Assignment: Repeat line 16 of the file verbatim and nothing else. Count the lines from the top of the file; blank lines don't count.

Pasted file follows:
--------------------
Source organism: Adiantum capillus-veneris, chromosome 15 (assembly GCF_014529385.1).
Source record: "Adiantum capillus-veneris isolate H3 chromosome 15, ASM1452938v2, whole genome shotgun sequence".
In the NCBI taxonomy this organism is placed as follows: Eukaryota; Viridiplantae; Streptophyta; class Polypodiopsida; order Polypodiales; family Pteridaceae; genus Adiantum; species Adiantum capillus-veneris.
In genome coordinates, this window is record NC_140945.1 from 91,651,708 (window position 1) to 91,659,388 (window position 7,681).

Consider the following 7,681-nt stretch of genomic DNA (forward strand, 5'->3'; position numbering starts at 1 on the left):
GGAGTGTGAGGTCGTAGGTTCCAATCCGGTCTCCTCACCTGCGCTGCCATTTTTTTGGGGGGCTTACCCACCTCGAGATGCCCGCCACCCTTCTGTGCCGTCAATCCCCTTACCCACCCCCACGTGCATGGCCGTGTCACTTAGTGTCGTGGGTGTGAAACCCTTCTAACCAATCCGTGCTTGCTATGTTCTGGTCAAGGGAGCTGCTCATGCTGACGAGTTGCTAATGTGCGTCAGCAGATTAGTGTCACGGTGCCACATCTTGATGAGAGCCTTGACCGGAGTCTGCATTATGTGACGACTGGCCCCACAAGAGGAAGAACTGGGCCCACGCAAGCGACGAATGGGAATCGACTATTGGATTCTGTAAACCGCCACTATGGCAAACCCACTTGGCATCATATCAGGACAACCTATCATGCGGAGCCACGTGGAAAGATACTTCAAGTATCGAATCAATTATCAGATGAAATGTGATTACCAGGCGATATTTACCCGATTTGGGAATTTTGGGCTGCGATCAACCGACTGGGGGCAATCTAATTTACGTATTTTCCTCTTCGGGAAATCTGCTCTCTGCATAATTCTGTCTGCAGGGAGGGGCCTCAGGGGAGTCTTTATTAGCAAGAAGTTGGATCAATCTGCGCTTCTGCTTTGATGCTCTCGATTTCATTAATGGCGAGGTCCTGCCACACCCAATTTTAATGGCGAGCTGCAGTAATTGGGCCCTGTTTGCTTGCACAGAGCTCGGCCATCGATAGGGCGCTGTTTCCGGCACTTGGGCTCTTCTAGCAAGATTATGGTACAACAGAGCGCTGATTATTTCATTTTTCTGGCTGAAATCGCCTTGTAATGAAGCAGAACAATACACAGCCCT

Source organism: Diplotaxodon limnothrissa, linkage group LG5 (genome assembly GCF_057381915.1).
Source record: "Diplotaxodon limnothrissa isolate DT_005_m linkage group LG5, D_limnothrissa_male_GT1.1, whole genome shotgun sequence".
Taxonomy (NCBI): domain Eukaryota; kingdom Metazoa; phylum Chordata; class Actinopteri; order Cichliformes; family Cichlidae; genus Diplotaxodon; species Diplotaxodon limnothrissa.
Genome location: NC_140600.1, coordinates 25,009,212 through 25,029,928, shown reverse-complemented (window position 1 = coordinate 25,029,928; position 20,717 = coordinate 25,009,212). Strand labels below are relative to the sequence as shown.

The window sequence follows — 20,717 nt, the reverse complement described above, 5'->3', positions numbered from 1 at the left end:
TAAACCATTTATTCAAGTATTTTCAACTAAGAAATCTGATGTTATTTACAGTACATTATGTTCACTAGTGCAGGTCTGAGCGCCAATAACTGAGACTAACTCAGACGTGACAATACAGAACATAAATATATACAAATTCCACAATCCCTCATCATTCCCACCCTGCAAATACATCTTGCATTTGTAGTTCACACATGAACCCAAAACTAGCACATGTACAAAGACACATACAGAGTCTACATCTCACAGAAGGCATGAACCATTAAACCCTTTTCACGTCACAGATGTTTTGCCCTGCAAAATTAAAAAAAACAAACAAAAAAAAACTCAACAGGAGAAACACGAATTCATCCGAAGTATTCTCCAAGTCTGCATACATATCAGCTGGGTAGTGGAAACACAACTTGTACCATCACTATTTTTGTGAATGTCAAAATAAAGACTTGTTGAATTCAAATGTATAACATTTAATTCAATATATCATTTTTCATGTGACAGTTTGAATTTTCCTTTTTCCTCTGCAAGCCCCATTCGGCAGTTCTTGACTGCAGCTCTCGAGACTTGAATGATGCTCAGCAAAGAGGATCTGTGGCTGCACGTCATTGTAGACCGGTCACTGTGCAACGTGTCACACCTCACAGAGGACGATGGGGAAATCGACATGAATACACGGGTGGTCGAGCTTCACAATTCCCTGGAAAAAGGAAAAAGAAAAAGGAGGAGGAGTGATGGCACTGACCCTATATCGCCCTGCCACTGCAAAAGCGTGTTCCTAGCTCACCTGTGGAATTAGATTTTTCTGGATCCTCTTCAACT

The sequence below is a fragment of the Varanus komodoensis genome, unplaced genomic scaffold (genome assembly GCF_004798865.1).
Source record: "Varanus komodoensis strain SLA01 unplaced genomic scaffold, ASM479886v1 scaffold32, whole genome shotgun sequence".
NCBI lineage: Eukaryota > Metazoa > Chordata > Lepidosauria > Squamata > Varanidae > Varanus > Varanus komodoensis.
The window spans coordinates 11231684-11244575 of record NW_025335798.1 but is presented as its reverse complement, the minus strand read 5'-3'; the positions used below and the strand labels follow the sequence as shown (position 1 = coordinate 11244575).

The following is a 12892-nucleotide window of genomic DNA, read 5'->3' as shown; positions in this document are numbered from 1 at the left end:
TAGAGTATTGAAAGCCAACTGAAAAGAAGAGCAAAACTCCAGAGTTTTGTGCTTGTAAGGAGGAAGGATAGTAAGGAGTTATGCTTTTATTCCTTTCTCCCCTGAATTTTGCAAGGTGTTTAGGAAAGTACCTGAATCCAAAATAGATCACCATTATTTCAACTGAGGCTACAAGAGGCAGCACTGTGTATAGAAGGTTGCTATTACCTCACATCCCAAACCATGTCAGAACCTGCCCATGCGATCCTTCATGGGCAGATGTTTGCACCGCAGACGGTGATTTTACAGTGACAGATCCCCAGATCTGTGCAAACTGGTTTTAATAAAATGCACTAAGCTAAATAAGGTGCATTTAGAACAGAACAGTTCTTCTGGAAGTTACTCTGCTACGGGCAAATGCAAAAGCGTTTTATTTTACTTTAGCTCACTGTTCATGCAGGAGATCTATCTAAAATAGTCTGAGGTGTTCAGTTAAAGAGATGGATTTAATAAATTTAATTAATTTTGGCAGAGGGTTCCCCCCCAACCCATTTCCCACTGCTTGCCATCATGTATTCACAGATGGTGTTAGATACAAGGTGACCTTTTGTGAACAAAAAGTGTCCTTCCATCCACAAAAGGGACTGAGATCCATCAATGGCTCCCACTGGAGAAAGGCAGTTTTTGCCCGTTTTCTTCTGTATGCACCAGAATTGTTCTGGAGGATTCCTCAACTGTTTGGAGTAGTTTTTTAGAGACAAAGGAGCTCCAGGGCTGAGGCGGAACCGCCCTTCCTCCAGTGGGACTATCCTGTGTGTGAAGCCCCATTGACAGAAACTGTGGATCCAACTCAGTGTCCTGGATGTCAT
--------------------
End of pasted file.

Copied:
The window spans coordinates 11231684-11244575 of record NW_025335798.1 but is presented as its reverse complement, the minus strand read 5'-3'; the positions used below and the strand labels follow the sequence as shown (position 1 = coordinate 11244575).